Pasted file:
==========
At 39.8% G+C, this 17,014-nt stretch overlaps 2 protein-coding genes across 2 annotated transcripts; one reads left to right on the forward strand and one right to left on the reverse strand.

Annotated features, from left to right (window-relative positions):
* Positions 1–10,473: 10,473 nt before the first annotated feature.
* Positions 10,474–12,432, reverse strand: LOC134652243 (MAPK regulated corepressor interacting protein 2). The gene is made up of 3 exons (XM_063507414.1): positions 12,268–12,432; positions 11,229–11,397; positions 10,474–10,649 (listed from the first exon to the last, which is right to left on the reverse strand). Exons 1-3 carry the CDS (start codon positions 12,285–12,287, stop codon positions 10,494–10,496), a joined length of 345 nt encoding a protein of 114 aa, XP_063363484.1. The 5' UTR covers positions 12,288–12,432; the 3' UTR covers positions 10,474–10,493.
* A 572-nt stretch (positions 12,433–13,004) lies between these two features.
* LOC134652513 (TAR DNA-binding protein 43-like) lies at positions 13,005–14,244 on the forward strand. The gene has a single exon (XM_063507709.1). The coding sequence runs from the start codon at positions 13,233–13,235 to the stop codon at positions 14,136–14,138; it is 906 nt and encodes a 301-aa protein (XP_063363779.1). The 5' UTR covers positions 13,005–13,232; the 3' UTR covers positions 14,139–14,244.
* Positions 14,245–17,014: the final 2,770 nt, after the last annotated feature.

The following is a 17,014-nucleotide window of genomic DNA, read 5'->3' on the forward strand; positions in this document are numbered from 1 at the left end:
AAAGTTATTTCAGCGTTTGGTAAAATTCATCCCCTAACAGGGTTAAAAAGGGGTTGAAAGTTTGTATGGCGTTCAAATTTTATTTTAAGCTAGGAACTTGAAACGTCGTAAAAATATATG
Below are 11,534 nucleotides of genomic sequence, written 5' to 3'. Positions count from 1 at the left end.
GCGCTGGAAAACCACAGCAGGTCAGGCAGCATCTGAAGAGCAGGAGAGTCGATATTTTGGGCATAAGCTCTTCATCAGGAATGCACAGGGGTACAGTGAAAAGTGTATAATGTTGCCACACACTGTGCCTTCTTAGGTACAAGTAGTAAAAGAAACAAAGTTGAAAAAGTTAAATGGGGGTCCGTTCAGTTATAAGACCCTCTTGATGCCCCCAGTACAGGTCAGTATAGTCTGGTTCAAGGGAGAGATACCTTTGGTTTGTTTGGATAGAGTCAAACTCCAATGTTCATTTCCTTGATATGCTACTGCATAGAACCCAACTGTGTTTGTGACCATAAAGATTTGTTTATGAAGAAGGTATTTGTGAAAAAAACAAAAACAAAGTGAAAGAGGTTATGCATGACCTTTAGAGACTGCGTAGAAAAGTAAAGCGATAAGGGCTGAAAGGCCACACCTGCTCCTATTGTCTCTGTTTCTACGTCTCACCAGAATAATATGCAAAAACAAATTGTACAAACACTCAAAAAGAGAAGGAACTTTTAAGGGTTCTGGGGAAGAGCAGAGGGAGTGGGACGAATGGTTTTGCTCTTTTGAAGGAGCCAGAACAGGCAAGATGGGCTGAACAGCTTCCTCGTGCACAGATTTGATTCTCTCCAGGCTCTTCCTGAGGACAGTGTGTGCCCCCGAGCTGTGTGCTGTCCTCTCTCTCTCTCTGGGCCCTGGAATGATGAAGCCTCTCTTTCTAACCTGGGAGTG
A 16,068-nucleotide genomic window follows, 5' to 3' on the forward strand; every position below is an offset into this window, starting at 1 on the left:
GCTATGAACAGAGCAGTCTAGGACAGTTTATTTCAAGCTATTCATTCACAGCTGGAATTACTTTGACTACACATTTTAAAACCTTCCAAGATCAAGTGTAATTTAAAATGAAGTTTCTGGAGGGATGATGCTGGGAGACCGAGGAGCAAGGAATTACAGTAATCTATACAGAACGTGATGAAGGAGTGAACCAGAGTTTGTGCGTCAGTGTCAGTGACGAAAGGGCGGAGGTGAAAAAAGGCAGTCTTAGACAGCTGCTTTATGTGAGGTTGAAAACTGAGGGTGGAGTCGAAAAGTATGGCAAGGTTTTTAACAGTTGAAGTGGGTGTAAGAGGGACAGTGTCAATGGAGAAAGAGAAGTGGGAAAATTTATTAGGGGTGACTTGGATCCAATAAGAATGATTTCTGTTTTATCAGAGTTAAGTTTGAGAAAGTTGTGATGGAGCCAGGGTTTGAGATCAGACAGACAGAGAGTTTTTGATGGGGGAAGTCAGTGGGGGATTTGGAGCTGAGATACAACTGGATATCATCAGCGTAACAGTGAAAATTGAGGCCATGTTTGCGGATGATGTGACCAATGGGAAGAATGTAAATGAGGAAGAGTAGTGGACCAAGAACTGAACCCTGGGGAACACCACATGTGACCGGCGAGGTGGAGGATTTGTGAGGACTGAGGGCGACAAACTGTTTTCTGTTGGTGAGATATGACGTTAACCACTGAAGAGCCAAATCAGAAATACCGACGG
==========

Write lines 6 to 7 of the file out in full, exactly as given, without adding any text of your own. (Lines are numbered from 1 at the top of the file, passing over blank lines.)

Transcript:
* LOC134652513 (TAR DNA-binding protein 43-like) lies at positions 13,005–14,244 on the forward strand. The gene has a single exon (XM_063507709.1). The coding sequence runs from the start codon at positions 13,233–13,235 to the stop codon at positions 14,136–14,138; it is 906 nt and encodes a 301-aa protein (XP_063363779.1). The 5' UTR covers positions 13,005–13,232; the 3' UTR covers positions 14,139–14,244.
* Positions 14,245–17,014: the final 2,770 nt, after the last annotated feature.